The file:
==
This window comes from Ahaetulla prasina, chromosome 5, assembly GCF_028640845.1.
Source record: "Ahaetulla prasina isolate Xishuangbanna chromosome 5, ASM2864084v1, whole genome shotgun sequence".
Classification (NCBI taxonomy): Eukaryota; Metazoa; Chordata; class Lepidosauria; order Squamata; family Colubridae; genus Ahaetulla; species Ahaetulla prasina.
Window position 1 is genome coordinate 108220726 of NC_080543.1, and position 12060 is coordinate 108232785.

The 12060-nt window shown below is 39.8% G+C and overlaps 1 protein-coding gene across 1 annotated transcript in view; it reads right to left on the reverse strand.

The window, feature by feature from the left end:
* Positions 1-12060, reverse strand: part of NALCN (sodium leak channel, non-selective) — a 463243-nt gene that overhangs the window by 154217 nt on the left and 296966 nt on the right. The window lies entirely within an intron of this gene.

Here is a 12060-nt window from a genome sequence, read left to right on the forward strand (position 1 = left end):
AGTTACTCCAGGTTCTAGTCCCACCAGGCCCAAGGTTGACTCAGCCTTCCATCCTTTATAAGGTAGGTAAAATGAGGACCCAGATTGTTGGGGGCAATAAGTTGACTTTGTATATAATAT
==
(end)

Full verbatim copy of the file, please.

This window comes from Ahaetulla prasina, chromosome 5, assembly GCF_028640845.1.
Source record: "Ahaetulla prasina isolate Xishuangbanna chromosome 5, ASM2864084v1, whole genome shotgun sequence".
Classification (NCBI taxonomy): Eukaryota; Metazoa; Chordata; class Lepidosauria; order Squamata; family Colubridae; genus Ahaetulla; species Ahaetulla prasina.
Window position 1 is genome coordinate 108220726 of NC_080543.1, and position 12060 is coordinate 108232785.

The 12060-nt window shown below is 39.8% G+C and overlaps 1 protein-coding gene across 1 annotated transcript in view; it reads right to left on the reverse strand.

The window, feature by feature from the left end:
* Positions 1-12060, reverse strand: part of NALCN (sodium leak channel, non-selective) — a 463243-nt gene that overhangs the window by 154217 nt on the left and 296966 nt on the right. The window lies entirely within an intron of this gene.

Here is a 12060-nt window from a genome sequence, read left to right on the forward strand (position 1 = left end):
AGTTACTCCAGGTTCTAGTCCCACCAGGCCCAAGGTTGACTCAGCCTTCCATCCTTTATAAGGTAGGTAAAATGAGGACCCAGATTGTTGGGGGCAATAAGTTGACTTTGTATATAATAT